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Slovenia’s far-right premier suffers defeat in parliamentary elections


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Slovenia’s far-right Prime Minister Janez Jansa suffered defeat at the polls on Sunday, when his acronym, the Democratic Party, received only 23.5% of valid votes, against more than 34.5% for the centrist Freedom Movement. . An admirer of Donald Trump and an ally of Hungarian Viktor Orbán, Jansa added to the list of populist leaders in Europe.

Electoral Commission results with more than 99.9% of the polls counted show that the ruling party won 27 seats in the 90-seat Parliament, while the Freedom Movement, led by Robert Golob, a newcomer to politics and a former executive at a energy, secured 41 seats. To form the government, the party is expected to form an alliance with the Social Democrats.

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“People want change and they trusted us,” said Golob, who was quarantined after contracting the coronavirus after partial results were released. Jansa has already conceded defeat in the election, which had the participation of about 70% of voters, a rate considered high by local analysts for the country’s standards.

The prime minister, who was seeking a fourth term, entered a collision course with the European Union (EU), a bloc of which Slovenia is a part, after launching attacks on press freedom and being accused by opponents of undermining the pillars of democracy. He wished Golob luck and said he hoped the new government would rise to the regional challenges.

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International institutions that monitor levels of democracy warned of the political use that Jansa had been making of the Covid pandemic to restrict civil liberties and accentuate the authoritarian turn. The American Freedom House, in its latest report, claims that the ultra-rightist government has tried to undermine the rule of law and democratic institutions, including the media and the judiciary.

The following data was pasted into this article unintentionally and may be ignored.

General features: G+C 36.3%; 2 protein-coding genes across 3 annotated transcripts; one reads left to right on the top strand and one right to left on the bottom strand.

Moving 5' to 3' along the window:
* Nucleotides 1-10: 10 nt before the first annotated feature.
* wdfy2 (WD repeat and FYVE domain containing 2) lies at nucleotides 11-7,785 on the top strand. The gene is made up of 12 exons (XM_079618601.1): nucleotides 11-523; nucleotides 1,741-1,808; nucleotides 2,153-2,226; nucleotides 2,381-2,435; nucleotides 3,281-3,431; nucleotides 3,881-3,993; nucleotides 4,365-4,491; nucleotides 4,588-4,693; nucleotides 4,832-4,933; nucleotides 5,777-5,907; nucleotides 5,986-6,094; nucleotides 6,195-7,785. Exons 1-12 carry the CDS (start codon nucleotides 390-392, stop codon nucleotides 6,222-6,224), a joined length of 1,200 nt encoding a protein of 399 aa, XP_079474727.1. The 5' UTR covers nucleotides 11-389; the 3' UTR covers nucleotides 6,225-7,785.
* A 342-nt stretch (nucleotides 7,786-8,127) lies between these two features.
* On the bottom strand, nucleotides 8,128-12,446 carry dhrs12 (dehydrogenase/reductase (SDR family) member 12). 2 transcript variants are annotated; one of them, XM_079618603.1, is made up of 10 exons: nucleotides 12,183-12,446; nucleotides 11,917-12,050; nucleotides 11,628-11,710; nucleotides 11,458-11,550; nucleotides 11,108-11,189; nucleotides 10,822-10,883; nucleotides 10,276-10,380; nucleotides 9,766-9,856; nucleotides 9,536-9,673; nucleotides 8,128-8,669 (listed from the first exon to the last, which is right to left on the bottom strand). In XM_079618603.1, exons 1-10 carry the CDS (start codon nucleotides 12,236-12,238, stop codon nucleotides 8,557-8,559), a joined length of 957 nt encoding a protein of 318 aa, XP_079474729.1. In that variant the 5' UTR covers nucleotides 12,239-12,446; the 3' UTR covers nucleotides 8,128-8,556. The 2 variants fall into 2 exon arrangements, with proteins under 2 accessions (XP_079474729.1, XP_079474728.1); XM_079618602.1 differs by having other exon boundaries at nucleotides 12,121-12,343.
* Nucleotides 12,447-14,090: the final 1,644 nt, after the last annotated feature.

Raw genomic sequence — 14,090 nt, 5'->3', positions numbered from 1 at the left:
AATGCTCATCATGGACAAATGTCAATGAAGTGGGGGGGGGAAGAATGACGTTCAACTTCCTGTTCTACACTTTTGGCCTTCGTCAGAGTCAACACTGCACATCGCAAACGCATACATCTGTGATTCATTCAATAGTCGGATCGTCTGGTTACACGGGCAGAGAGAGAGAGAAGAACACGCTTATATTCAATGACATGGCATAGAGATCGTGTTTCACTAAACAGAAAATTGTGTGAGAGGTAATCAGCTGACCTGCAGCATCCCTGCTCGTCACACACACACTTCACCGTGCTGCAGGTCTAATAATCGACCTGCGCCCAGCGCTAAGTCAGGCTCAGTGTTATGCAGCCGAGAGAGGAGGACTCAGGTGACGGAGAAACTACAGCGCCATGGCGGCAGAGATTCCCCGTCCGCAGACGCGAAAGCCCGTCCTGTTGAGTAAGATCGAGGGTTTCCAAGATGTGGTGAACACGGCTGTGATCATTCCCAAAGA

In the middle of last year, for example, the Slovenian Constitutional Court declared that the main provisions of the Communicable Diseases Act, which allowed the government to restrict meetings during the health crisis, were unconstitutional.

Formerly part of Yugoslavia, Slovenia is the most prosperous and stable of the countries that emerged from the Balkan wars in the 1990s. Over the past few years, however, it has been the scene of polarization around Jansa’s supporters and opponents, who he has also held the post of premier on two other occasions, between 2004 and 2008 and between 2012 and 2013, and chaired the European Council.

Among the attacks on independent media, Jansa went so far as to call female journalists “whores” and cut funding to the country’s public communications company in retaliation for critical coverage by her government. An admirer of Marechal Tito as a young man, Jansa embraced nationalism in the early 1990s, when he played an active role in the independence of Slovenia.

Locally, he was nicknamed “Marshal twitter”, in reference to the authoritarian facets that bring him closer to the figure of Tito and the frequent attacks, mainly against the press, published by him on his official profile on Twitter.

Unlike other European far-right leaders, many of whom have taken a less critical stance toward Russia in the face of Ukraine’s invasion, Jansa has consistently criticized Moscow and vowed to reduce Slovenia’s dependence on Russian gas imports.

An advocate for the inclusion of more neighboring countries in the EU, he was one of the first leaders to visit Ukraine after the start of the war, when he traveled by train alongside his Polish and Czech counterparts to Kiev to speak with President Volodmyr Zelensky. “The war is not happening in a distant place, but in our neighborhood,” he said during an election rally last week.

Slovenia has taken in more than 18,000 of the 5.2 million Ukrainian refugees, according to official figures, and the government has said it could take up to 200,000.

Political analyst Peter Merse told Reuters that the election result symbolizes the population’s desire for political renewal. “Slovenia is once again seeing new faces, with people we’ve barely heard of before taking on posts in politics.”

Desire was what prevailed among voters’ comments heard by local journalists. Milena, 58, who voted in the capital Ljubljana, described recent years as “desperate”. “We want new faces, normality and stability.”

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